Chapter 10 Be a champion for open science

in development…

10.1 Objectives and Resources

To provide resources for you to promote good practices for open and reproducible science in your communities and institutions.

10.2 Three messages

If there are 3 things to communicate to others after this workshop, I think they would be:

1. Data science is a discipline that can improve your analyses

  • There are concepts, theory, and tools for thinking about and working with data.
  • Your study system is not unique when it comes to data, and accepting this will speed up your analyses.

This helps your science:

  • Think deliberately about data: when you distinguish data questions from research questions, you’ll learn how and who to ask for help
  • Save heartache: you don’t have to reinvent the wheel
  • Save time: when you expect there’s a better way to do what you are doing, you’ll find the solution faster. Focus on the science.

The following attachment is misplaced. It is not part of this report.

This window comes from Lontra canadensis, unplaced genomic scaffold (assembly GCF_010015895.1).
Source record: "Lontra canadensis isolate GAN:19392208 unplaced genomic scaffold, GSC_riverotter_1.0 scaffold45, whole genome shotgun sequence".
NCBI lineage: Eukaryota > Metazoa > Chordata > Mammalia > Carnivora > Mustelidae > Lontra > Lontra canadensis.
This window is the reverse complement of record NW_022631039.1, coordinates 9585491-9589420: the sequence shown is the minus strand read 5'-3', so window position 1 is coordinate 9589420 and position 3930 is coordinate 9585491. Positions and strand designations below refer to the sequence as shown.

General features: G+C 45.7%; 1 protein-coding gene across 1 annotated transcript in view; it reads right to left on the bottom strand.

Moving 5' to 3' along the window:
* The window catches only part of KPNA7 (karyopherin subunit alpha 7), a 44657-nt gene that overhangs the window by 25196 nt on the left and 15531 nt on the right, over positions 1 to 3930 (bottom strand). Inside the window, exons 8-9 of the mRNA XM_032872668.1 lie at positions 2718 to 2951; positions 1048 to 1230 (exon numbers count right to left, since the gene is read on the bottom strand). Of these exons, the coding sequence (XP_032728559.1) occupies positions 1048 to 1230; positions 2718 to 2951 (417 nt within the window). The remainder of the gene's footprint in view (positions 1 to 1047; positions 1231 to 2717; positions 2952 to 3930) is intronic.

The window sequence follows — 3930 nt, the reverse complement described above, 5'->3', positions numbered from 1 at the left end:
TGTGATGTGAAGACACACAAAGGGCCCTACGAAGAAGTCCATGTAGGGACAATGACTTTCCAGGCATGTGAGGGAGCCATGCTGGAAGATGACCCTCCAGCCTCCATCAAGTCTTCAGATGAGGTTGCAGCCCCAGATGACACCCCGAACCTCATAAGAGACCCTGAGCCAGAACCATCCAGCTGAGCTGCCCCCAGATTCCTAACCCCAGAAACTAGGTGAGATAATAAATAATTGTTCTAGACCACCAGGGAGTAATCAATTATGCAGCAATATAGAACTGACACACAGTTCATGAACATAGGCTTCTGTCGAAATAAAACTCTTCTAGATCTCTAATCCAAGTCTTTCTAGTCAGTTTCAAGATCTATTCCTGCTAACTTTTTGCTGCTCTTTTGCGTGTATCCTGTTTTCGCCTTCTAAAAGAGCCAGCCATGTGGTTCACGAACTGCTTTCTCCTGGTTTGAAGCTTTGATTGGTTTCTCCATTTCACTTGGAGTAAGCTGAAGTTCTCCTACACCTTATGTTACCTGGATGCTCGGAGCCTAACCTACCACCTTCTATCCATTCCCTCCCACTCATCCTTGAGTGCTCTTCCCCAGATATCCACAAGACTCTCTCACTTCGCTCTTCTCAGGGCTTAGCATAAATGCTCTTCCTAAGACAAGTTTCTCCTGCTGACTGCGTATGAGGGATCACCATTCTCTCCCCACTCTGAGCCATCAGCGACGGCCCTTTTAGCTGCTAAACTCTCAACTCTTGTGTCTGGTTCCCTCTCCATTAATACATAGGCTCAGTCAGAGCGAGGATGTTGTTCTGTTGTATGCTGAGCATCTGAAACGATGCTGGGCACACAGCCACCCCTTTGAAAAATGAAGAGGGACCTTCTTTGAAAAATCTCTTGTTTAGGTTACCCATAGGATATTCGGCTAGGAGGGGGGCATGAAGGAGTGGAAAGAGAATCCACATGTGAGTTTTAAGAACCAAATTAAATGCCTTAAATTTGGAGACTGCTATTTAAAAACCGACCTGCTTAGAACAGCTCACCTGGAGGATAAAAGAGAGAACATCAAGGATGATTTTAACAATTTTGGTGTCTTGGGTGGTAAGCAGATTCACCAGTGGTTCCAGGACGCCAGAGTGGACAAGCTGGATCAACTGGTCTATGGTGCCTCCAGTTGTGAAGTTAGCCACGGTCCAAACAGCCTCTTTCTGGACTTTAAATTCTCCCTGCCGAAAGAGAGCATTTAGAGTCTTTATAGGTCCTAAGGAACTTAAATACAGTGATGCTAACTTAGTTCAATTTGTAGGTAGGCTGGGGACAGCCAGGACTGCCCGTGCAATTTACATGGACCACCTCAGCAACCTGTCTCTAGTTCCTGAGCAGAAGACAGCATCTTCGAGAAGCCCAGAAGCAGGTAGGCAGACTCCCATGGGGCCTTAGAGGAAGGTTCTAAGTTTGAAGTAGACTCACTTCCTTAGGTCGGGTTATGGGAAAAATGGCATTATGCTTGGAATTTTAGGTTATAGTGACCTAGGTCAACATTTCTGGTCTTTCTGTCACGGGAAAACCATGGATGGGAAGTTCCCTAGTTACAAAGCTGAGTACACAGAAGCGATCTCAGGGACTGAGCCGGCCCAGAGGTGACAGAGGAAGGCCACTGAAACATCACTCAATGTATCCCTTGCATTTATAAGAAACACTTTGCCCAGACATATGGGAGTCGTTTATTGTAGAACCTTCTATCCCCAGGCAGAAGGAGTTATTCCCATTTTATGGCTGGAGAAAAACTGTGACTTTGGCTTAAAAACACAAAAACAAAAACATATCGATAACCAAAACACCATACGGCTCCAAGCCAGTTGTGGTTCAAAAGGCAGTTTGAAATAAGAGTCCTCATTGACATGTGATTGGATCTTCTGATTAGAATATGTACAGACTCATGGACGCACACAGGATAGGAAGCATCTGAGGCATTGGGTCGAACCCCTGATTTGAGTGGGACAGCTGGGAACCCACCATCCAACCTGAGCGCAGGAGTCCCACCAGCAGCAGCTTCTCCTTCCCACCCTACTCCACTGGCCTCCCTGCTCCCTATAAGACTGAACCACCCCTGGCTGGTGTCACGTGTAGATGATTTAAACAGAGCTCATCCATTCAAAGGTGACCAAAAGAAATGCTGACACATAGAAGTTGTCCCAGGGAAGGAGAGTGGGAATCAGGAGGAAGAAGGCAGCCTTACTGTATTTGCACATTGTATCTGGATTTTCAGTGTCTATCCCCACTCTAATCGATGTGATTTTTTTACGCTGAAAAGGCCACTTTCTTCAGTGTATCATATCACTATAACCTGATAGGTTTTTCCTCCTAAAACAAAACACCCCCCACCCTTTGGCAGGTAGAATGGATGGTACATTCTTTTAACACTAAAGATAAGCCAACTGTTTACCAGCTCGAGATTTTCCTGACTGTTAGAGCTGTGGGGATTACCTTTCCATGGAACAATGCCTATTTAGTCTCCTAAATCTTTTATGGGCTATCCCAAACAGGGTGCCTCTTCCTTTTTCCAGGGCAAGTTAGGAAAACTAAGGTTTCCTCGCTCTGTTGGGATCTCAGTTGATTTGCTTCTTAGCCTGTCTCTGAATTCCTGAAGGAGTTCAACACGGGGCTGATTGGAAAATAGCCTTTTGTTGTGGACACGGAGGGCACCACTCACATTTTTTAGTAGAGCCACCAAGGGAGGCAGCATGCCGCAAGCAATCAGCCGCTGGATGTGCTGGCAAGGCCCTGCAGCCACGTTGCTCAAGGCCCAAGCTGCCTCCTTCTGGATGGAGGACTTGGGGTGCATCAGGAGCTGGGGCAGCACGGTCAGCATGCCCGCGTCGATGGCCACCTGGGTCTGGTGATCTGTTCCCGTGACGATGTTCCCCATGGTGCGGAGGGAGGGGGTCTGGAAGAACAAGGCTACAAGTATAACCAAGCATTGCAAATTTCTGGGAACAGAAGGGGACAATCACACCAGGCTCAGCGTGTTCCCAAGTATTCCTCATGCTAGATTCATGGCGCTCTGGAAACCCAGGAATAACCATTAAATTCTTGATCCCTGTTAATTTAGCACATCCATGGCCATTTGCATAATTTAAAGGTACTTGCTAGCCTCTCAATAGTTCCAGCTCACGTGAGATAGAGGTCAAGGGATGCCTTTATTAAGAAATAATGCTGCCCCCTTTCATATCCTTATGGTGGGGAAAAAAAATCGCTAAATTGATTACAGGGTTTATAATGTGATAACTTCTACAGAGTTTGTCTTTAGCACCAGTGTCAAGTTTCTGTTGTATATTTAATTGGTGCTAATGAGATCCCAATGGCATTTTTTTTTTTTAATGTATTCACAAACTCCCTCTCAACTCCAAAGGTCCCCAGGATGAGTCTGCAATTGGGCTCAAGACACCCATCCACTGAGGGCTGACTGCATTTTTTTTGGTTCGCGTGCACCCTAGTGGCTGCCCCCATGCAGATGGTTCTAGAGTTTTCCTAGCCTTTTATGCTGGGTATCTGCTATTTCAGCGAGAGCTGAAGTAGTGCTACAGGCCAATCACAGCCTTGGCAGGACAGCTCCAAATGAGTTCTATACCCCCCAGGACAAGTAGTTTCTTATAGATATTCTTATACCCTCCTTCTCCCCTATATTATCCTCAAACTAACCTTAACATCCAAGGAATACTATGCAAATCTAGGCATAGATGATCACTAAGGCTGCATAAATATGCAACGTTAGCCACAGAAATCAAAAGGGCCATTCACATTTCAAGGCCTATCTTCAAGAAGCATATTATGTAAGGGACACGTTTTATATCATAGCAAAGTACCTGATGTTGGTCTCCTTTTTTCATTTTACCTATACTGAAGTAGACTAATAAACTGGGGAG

2. Open data science tools exist

  • Data science tools that enable open science are game-changing for analysis, collaboration and communication.
  • Open science is “the concept of transparency at all stages of the research process, coupled with free and open access to data, code, and papers” (Hampton et al. 2015))

This helps your science:

  • Have confidence in your analyses from this traceable, reusable record
  • Save time through automation, thinking ahead of your immediate task, reduced bookkeeping, and collaboration
  • Take advantage of convenient access: working openly online is like having an extended memory

3. Learn these tools with collaborators and community (redefined):

  • Your most important collaborator is Future You.
  • Community should also be beyond the colleagues in your field.
  • Learn from, with, and for others.

This helps your science:

  • If you learn to talk about your data, you’ll find solutions faster.
  • Build confidence: these skills are transferable beyond your science.
  • Be empathetic and inclusive and build a network of allies

10.3 Build community

Join existing communities locally and online, and start local chapters with friends!

Some ideas:

These meetups can be for skill-sharing, showcasing how people work, or building community so you can troubleshoot together. They can be an informal “hacky hour” at a cafe or pub!